Research database

This Research Database has been developed by HCPC Europe to create an overview of the available research in the field of patient-friendly and adherence packaging. The database is for all members of HCPC Europe. Members can register as a user to get access to the database. Is your organisation not a member yet? Then please register your organisation as a member or contact our Executive Director Ger Standhardt for more information.


The Relationship Between Hand Strength and the Forces Used To Access Containers by Well Elderly Persons

OBJECTIVE. This study extended previous work of Rice, Leonard, and Carter [AJOT, 52(8), 621–626] and examined the relationship between grip and pinch strengths and the forces produced while accessing common household containers in healthy, elderly persons.

METHOD. Forty-two women and 9 men 60 years of age and older were assigned randomly to one of four order groups in a counterbalanced, repeated-measures design. Grip strength was measured via a dynamometer and pinch strength via a pinch meter. The forces required to access six common household containers were measured with force sensing resistors applied to each container. Data analysis included Pearson product-moment correlations between the dependent variables of grip and pinch strength and force produced on the containers. Analyses of variance were used to determine differences by gender on the dependent measures and order of presentation of containers.

RESULTS. A fair relationship (r = .31 to .44) was found between grip and pinch strength and the ability to open three containers. Little or no relationship was found between grip and pinch strength and the ability to open the remaining three containers (r = −.03 to .25). Significant gender differences existed on overall strength and the force used to access two of the six containers. No order effects were found.

CONCLUSIONS. Strong relationships did not exist between the grip and pinch strength and the amount of force the elderly participants used to open the containers, which is similar to what Rice et al. found for younger persons. The participants appeared to use a greater proportion of their available strength when accessing the containers than did their younger counterparts previously studied. Further research is needed to determine at what level of weakness one would expect to see performance deficits in common daily occupations.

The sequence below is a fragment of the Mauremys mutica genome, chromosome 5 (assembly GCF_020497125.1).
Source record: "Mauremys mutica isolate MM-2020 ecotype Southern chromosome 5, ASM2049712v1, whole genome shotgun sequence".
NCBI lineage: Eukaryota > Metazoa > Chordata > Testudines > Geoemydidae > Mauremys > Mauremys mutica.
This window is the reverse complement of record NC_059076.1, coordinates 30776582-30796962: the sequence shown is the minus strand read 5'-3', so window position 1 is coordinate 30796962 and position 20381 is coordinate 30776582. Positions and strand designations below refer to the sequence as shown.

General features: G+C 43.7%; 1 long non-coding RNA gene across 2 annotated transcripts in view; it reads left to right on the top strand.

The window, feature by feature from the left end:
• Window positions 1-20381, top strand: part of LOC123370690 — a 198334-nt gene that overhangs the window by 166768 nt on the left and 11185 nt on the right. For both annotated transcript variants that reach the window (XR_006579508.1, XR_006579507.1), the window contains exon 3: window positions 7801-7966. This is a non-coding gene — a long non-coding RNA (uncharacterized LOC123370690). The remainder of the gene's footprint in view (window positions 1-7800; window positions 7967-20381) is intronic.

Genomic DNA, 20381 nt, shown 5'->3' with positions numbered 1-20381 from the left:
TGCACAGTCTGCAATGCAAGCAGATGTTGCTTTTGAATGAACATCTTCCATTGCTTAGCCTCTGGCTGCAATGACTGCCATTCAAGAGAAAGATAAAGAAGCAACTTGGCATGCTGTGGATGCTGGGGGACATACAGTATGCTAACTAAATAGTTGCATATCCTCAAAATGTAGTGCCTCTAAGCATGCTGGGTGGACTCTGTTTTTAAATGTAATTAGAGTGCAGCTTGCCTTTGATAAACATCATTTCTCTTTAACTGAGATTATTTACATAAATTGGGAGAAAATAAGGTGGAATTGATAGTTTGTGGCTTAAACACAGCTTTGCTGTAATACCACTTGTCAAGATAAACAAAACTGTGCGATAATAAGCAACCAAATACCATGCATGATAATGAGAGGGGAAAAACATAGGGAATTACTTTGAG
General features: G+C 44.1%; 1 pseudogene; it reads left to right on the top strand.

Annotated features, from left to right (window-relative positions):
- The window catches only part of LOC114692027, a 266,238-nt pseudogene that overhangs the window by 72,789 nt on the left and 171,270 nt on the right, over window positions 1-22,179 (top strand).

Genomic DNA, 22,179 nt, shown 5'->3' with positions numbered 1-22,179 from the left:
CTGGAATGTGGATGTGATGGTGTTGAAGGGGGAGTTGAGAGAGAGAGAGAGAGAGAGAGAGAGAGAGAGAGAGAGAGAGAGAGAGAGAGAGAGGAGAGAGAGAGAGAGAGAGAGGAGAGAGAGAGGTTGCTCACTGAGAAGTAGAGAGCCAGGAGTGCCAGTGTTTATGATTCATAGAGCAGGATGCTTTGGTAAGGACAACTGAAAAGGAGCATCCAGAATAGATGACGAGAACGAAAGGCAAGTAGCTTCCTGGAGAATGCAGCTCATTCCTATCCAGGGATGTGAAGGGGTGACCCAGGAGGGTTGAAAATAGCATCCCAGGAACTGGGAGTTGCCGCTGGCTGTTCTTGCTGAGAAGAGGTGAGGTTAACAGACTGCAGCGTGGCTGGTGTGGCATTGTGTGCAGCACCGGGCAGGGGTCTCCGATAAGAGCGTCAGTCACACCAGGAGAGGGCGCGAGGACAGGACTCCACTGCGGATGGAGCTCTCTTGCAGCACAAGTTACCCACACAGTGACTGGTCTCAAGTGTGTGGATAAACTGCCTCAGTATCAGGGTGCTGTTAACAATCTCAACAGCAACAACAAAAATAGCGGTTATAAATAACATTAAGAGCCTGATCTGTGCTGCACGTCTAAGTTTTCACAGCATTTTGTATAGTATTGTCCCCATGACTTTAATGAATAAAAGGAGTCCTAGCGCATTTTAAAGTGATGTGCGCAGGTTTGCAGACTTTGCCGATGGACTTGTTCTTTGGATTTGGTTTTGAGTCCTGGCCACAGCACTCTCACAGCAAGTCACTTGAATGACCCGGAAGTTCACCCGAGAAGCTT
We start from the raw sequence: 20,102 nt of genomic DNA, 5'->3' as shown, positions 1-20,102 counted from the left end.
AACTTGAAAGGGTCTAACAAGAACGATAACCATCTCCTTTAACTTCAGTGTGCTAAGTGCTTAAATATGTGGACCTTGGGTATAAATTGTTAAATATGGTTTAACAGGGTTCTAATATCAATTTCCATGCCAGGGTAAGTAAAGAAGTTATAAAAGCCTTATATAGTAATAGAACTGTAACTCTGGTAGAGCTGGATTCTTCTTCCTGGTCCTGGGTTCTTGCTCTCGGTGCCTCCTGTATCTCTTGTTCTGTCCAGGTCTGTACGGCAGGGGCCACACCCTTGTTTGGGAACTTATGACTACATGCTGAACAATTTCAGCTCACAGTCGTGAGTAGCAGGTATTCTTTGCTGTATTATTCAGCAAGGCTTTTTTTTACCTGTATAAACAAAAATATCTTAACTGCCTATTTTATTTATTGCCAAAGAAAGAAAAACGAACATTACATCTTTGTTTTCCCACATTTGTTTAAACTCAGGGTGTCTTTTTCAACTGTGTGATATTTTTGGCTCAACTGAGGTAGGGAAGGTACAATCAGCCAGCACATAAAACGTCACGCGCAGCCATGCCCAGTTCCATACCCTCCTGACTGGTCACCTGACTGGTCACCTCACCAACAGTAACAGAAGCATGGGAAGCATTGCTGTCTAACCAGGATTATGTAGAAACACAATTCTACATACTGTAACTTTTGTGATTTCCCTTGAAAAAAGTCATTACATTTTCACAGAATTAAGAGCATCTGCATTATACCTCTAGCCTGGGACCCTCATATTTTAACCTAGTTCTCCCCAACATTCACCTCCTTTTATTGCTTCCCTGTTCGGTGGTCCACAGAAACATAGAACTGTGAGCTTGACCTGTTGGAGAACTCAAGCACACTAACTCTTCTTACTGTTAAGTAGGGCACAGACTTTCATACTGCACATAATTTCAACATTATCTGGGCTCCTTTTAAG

Verpackungen von Tabletten – Eine für alle?

Eine Verpackung soll ein Produkt zunächst umhüllen, um es vor äußeren Einflüssen zu schützen. Des Weiteren transportiert sie Produktinformationen zum Endverbraucher und vermittelt Markenbotschaften sowie einen möglichen Zusatznutzen. Einige Verpackungen enthalten sogar Hilfsmittel zum Entnehmen oder Dosieren des Produkts.

Oft ist das Erscheinungsbild einer Verpackung im Regal entscheidend für Impulskäufe. Allerdings machen es manche Verpackungen dem Endverbraucher schwer, an das Produkt zu gelangen. Besonders bei empfind­lichen Anwendergruppen wie den »Silver Agern«, den Konsumenten in einem fortgeschrittenen Lebensabschnitt, kann dies zur Ablehnung des Produkts führen.


Adherence to inhaled therapies, health outcomes and costs in patients with asthma and COPD

Suboptimal adherence to pharmacological treatment of asthma and chronic obstructive pulmonary disease (COPD) has adverse effects on disease control and treatment costs. The reasons behind non-adherence revolve around patient knowledge/education, inhaler device convenience and satisfaction, age, adverse effects and medication costs. Age is of particular concern given the increasing prevalence of asthma in the young and increased rates of non-adherence in adolescents compared with children and adults. The correlation between adherence to inhaled pharmacological therapies for asthma and COPD and clinical efficacy is positive, with improved symptom control and lung function shown in most studies of adults, adolescents and children. Satisfaction with inhaler devices is also positively correlated with improved adherence and clinical outcomes, and reduced costs. Reductions in healthcare utilisation are consistently observed with good adherence; however, costs associated with general healthcare and lost productivity tend to be offset only in more adherent patients with severe disease, versus those with milder forms of asthma or COPD. Non-adherence is associated with higher healthcare utilisation and costs, and reductions in health-related quality of life, and remains problematic on an individual, societal and economic level. Further development of measures to improve adherence is needed to fully address these issues.


Evaluation of multi-dose repackaging for individual patients in long-term care institutions: Savings from the perspective of statutory health insurance in Germany

Aims and objectives: Elderly people often have difficulty adhering to multi‐drug medication regimens. The current study aimed to evaluate whether multi‐dose repackaging for individual patients reduces medication expenses from the perspective of statutory health insurance in Germany.

Setting: A total of 307 residents, mean age 76.8 years, median age 80 years, from four long‐term care facilities were included in the prospective pre—post study conducted from September 2004 to December 2005. Minimum periods of 9 months prior to and 9 months following the introduction of multi‐dose packaging were compared at the individual level with respect to the expenses for medications that were repackaged in weekly blister packs.

Method: The main outcome measure was savings in medication expenses. Statistical evaluation was carried out using the program Rversion 2.1.0. Adjustments were made for effects of age and con currently increasing morbidity in so far as number of prescriptions were held constant at the individual level.

Key findings: In the subset of 181 people included in this analysis, approximately 6.0% (95% confidence interval, 5.1–7.0%; P < 0.001) of expenses for medication were saved: 2.0% (1.6–2.3%; P < 0.001) was due to price differences and 4.1% (3.2–5.0%; P < 0.001) to reduced wastage of prescribed medication. The probability of being prescribed a generic compared with a brand‐name medication was significantly lower prior to the introduction of repackaging (0.92, 0.89–0.94; P < 0.01), although this did not have any effect on turnover of medications (0.996, 0.988–1.005; P < 0.01).